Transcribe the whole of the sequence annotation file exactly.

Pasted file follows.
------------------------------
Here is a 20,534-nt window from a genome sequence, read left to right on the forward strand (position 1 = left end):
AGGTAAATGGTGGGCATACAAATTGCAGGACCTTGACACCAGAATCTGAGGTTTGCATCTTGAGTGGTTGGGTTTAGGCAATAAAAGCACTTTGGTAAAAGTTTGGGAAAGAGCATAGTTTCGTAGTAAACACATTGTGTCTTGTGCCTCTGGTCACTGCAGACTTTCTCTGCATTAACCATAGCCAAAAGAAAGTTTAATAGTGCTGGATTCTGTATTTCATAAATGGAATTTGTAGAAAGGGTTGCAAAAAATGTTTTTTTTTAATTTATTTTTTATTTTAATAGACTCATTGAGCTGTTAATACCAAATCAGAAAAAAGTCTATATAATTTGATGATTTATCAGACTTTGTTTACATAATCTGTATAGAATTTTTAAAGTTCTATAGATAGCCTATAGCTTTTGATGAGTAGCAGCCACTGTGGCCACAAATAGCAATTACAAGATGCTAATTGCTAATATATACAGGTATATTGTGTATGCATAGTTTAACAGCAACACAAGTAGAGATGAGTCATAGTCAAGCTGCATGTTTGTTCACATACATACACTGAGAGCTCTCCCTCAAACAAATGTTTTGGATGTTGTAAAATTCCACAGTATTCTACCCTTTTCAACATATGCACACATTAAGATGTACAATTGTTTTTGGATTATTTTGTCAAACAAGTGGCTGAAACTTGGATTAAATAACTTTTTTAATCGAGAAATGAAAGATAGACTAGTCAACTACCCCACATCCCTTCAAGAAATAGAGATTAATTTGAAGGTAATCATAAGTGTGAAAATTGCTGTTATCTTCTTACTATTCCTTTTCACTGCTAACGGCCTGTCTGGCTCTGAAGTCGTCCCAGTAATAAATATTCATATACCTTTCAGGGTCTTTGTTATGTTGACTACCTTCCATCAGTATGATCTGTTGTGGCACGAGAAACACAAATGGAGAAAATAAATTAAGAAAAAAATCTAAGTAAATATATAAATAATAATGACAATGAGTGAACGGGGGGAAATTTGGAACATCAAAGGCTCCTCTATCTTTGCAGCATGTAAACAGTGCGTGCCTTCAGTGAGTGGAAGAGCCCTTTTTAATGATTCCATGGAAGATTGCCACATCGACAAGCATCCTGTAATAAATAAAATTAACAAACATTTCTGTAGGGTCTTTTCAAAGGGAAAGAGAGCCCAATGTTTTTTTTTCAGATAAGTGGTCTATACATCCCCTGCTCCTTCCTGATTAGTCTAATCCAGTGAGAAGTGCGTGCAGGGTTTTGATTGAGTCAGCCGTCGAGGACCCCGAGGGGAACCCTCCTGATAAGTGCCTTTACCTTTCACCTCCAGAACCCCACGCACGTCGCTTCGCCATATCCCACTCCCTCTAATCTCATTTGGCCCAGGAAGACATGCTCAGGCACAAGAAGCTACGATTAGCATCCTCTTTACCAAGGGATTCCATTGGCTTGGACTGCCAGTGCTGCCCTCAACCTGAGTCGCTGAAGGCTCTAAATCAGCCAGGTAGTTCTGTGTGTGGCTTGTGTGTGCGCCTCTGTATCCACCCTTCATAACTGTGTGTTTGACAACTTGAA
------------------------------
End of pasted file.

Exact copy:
Here is a 20,534-nt window from a genome sequence, read left to right on the forward strand (position 1 = left end):
AGGTAAATGGTGGGCATACAAATTGCAGGACCTTGACACCAGAATCTGAGGTTTGCATCTTGAGTGGTTGGGTTTAGGCAATAAAAGCACTTTGGTAAAAGTTTGGGAAAGAGCATAGTTTCGTAGTAAACACATTGTGTCTTGTGCCTCTGGTCACTGCAGACTTTCTCTGCATTAACCATAGCCAAAAGAAAGTTTAATAGTGCTGGATTCTGTATTTCATAAATGGAATTTGTAGAAAGGGTTGCAAAAAATGTTTTTTTTTAATTTATTTTTTATTTTAATAGACTCATTGAGCTGTTAATACCAAATCAGAAAAAAGTCTATATAATTTGATGATTTATCAGACTTTGTTTACATAATCTGTATAGAATTTTTAAAGTTCTATAGATAGCCTATAGCTTTTGATGAGTAGCAGCCACTGTGGCCACAAATAGCAATTACAAGATGCTAATTGCTAATATATACAGGTATATTGTGTATGCATAGTTTAACAGCAACACAAGTAGAGATGAGTCATAGTCAAGCTGCATGTTTGTTCACATACATACACTGAGAGCTCTCCCTCAAACAAATGTTTTGGATGTTGTAAAATTCCACAGTATTCTACCCTTTTCAACATATGCACACATTAAGATGTACAATTGTTTTTGGATTATTTTGTCAAACAAGTGGCTGAAACTTGGATTAAATAACTTTTTTAATCGAGAAATGAAAGATAGACTAGTCAACTACCCCACATCCCTTCAAGAAATAGAGATTAATTTGAAGGTAATCATAAGTGTGAAAATTGCTGTTATCTTCTTACTATTCCTTTTCACTGCTAACGGCCTGTCTGGCTCTGAAGTCGTCCCAGTAATAAATATTCATATACCTTTCAGGGTCTTTGTTATGTTGACTACCTTCCATCAGTATGATCTGTTGTGGCACGAGAAACACAAATGGAGAAAATAAATTAAGAAAAAAATCTAAGTAAATATATAAATAATAATGACAATGAGTGAACGGGGGGAAATTTGGAACATCAAAGGCTCCTCTATCTTTGCAGCATGTAAACAGTGCGTGCCTTCAGTGAGTGGAAGAGCCCTTTTTAATGATTCCATGGAAGATTGCCACATCGACAAGCATCCTGTAATAAATAAAATTAACAAACATTTCTGTAGGGTCTTTTCAAAGGGAAAGAGAGCCCAATGTTTTTTTTTCAGATAAGTGGTCTATACATCCCCTGCTCCTTCCTGATTAGTCTAATCCAGTGAGAAGTGCGTGCAGGGTTTTGATTGAGTCAGCCGTCGAGGACCCCGAGGGGAACCCTCCTGATAAGTGCCTTTACCTTTCACCTCCAGAACCCCACGCACGTCGCTTCGCCATATCCCACTCCCTCTAATCTCATTTGGCCCAGGAAGACATGCTCAGGCACAAGAAGCTACGATTAGCATCCTCTTTACCAAGGGATTCCATTGGCTTGGACTGCCAGTGCTGCCCTCAACCTGAGTCGCTGAAGGCTCTAAATCAGCCAGGTAGTTCTGTGTGTGGCTTGTGTGTGCGCCTCTGTATCCACCCTTCATAACTGTGTGTTTGACAACTTGAA